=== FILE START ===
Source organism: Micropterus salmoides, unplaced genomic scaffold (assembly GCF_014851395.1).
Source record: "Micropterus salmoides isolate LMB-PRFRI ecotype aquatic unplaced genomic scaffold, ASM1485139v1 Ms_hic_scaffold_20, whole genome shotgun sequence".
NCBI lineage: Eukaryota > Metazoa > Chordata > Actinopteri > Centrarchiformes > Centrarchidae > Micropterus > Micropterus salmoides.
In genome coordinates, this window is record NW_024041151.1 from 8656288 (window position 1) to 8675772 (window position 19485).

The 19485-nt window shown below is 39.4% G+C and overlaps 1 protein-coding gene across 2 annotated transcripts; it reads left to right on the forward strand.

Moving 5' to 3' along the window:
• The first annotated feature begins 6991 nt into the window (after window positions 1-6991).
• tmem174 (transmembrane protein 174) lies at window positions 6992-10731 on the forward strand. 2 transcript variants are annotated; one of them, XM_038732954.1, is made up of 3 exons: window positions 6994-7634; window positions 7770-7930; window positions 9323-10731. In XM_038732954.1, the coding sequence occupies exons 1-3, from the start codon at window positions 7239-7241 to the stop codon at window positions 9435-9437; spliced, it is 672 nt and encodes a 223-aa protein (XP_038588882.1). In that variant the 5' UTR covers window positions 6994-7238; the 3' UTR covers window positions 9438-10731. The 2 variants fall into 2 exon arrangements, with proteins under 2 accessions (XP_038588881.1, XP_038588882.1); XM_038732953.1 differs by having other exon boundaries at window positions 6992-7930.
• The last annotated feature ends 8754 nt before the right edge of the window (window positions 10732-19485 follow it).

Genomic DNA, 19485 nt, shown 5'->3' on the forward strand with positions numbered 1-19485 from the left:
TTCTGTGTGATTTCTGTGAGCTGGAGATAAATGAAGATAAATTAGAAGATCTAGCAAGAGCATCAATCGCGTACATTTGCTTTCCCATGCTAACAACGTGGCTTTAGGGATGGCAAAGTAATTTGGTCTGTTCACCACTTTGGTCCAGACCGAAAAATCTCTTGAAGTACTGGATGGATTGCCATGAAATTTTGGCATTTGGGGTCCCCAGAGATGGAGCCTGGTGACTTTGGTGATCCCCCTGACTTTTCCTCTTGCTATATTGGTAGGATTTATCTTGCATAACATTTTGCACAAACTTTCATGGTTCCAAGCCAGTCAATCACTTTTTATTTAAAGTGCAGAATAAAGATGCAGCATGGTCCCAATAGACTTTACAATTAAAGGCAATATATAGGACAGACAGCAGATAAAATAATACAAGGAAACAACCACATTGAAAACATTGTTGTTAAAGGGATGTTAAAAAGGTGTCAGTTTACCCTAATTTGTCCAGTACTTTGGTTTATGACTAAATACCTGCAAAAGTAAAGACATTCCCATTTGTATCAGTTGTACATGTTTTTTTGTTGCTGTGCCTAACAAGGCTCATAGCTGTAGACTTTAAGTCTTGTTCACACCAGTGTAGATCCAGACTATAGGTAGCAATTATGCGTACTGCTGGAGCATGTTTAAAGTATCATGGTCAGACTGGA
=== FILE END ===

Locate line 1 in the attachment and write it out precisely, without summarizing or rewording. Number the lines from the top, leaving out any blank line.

Source organism: Micropterus salmoides, unplaced genomic scaffold (assembly GCF_014851395.1).